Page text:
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Could you please help me fix that bad performance? My form has an image as its BackgroundImage, I use a timer to increase the size of the form gradually to a certain size. Then it will stop and recover the size as before starting the timer. But during increasing the size, my form's BackgroundImage was flickering. How to make it not like that?
Thank you so much!
Updated 9-Oct-16 5:36am

You could try setting the Forms DoubleBuffered Property to true.
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Manfred Rudolf Bihy 13-May-11 4:51am    
Sounds plausible! 5+
Sergey Alexandrovich Kryukov 13-May-11 5:28am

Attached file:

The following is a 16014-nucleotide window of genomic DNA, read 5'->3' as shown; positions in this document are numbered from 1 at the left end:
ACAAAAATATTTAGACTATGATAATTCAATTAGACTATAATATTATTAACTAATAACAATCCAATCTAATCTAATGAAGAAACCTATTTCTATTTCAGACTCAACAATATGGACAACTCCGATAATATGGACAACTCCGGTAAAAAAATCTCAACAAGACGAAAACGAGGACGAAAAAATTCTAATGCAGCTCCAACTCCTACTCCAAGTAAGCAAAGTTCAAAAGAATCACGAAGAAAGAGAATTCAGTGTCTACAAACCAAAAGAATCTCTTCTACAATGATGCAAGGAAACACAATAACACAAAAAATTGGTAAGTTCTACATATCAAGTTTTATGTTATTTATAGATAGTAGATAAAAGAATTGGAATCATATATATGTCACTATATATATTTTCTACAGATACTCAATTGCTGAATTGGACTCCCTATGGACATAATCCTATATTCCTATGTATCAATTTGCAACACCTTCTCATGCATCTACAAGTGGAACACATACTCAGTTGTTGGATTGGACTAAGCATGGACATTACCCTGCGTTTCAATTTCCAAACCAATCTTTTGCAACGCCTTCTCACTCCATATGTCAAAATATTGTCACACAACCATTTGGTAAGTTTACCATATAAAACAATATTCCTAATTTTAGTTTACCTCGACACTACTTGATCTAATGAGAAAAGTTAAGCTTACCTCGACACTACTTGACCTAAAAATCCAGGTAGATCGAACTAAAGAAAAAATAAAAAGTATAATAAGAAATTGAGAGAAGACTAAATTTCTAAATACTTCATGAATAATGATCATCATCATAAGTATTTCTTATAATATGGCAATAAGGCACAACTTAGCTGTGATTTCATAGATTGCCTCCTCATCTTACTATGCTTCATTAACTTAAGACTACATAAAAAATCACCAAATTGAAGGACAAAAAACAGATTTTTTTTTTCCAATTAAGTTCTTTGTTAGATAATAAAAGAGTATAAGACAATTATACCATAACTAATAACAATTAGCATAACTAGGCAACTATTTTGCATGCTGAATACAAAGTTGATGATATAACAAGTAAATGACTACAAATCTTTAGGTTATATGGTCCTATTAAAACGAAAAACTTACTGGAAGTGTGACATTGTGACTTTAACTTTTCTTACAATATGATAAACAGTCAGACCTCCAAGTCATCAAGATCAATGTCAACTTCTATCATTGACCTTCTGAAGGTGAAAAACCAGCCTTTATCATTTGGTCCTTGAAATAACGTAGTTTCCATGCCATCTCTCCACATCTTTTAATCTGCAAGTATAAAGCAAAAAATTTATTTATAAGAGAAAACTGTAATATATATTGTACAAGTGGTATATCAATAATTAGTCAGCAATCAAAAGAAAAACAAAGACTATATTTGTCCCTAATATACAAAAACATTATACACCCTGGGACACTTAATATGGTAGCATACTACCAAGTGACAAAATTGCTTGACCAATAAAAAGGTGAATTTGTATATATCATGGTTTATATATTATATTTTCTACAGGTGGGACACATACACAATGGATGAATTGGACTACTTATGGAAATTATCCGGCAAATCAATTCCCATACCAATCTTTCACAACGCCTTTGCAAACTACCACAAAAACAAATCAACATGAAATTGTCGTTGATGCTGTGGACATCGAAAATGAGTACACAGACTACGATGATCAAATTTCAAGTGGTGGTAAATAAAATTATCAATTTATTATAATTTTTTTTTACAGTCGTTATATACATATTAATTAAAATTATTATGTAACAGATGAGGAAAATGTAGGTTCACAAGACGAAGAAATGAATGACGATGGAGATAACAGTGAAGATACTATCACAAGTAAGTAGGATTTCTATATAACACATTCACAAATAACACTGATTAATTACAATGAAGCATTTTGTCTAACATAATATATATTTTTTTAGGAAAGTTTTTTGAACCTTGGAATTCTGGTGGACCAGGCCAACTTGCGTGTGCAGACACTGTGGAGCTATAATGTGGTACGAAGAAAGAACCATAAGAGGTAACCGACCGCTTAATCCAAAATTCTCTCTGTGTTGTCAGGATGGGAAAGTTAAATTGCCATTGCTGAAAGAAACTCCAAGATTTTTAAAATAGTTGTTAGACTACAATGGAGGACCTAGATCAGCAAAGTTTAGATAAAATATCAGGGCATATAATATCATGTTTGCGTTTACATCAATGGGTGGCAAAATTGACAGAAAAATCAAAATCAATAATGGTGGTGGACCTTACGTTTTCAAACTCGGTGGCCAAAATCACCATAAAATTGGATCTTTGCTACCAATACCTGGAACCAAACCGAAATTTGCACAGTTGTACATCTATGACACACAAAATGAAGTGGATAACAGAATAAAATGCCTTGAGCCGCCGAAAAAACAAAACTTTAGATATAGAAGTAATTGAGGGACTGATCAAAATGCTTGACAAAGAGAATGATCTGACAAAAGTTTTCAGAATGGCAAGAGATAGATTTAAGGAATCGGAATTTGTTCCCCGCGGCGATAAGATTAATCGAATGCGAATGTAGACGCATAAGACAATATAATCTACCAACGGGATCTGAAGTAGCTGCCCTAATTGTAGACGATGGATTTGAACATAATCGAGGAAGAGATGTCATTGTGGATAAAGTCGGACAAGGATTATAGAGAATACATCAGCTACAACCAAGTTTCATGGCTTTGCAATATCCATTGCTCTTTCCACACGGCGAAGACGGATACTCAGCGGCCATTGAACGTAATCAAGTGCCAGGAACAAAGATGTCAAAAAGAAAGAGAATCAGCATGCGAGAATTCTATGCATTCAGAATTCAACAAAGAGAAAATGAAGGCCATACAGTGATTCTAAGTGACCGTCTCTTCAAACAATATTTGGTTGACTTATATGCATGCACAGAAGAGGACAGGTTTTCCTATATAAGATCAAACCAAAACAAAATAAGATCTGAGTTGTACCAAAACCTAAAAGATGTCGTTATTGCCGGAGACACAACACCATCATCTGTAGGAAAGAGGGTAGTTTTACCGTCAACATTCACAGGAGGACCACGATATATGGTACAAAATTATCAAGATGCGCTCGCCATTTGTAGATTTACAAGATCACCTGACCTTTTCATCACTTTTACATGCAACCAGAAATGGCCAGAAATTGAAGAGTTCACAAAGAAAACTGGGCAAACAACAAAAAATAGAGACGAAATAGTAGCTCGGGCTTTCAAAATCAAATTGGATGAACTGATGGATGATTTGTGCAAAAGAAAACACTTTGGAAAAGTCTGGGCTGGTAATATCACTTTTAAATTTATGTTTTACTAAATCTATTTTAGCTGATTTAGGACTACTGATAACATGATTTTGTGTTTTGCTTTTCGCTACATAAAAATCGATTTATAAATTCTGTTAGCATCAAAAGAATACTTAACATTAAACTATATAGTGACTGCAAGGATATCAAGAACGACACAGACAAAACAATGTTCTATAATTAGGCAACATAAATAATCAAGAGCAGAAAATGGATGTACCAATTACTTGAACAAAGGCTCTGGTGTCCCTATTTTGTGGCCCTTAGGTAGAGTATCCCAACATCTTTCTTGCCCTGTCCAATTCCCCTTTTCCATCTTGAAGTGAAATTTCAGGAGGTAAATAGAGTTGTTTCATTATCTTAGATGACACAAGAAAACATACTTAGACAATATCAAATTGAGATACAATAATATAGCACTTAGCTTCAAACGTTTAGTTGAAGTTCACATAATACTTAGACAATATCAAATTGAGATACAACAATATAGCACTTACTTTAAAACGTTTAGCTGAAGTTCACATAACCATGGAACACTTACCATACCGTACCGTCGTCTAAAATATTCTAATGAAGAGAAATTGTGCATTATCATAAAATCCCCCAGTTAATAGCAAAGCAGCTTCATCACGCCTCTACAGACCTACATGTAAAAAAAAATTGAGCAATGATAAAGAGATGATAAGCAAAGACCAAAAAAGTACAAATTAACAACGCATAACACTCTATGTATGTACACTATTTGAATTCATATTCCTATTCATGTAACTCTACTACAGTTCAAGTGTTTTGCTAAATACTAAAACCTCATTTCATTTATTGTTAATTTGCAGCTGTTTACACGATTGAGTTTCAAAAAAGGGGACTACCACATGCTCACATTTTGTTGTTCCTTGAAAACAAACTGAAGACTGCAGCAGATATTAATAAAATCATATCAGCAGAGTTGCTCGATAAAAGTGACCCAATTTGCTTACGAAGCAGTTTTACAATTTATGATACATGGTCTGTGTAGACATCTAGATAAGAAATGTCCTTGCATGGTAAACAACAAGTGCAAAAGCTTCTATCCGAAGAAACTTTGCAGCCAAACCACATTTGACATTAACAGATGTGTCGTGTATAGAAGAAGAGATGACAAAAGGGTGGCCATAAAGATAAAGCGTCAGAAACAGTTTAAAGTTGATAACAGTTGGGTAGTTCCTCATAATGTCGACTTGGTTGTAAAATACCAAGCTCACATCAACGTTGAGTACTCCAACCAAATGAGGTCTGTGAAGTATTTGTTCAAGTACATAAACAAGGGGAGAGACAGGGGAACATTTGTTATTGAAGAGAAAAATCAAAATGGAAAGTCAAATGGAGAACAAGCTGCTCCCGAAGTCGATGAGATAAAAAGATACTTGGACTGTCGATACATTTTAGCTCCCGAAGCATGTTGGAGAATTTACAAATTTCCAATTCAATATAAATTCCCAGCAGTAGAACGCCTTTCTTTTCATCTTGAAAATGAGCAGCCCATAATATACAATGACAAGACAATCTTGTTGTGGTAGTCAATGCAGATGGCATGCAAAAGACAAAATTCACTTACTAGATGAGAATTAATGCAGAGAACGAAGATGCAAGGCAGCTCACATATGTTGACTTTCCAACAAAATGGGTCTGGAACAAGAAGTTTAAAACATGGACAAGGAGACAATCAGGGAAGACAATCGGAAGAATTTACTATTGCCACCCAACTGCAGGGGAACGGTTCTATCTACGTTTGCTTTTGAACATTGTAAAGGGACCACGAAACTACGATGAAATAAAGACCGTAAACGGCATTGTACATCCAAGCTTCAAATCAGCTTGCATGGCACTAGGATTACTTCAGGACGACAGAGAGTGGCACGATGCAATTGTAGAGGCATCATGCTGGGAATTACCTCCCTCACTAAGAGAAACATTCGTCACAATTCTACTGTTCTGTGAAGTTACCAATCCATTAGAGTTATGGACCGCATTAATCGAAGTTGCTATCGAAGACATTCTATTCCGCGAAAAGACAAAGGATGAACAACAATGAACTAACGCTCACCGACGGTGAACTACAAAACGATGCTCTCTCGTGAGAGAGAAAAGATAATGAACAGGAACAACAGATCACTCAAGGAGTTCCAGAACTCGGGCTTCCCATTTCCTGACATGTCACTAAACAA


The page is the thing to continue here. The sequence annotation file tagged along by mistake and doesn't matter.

A follow-up question is also answered.
[no name] 13-May-11 5:15am    
But I can't access to that protected property. I should tell you more about my code. I have the main form named "Form1" (added by the designer) and the form I mentioned in the OP, it names "F", it is created by code (Form F = new Form()). The form F is a data member of the class Form1. Now anywhere in the class Form1, I can access to DoubleBuffered (this.DoubleBuffered), but that's not I want, I want to do the same to the form F but I can't access to the DoubleBuffered of the form F, what should I do?
Thank you so much!
Sergey Alexandrovich Kryukov 13-May-11 5:29am    
Yes you can!

Wayne, you're right, my 5, but King Boy is confused about access to this feature, which needs explanation.
I answered, please see my "add-on" solution.
BobJanova 13-May-11 5:33am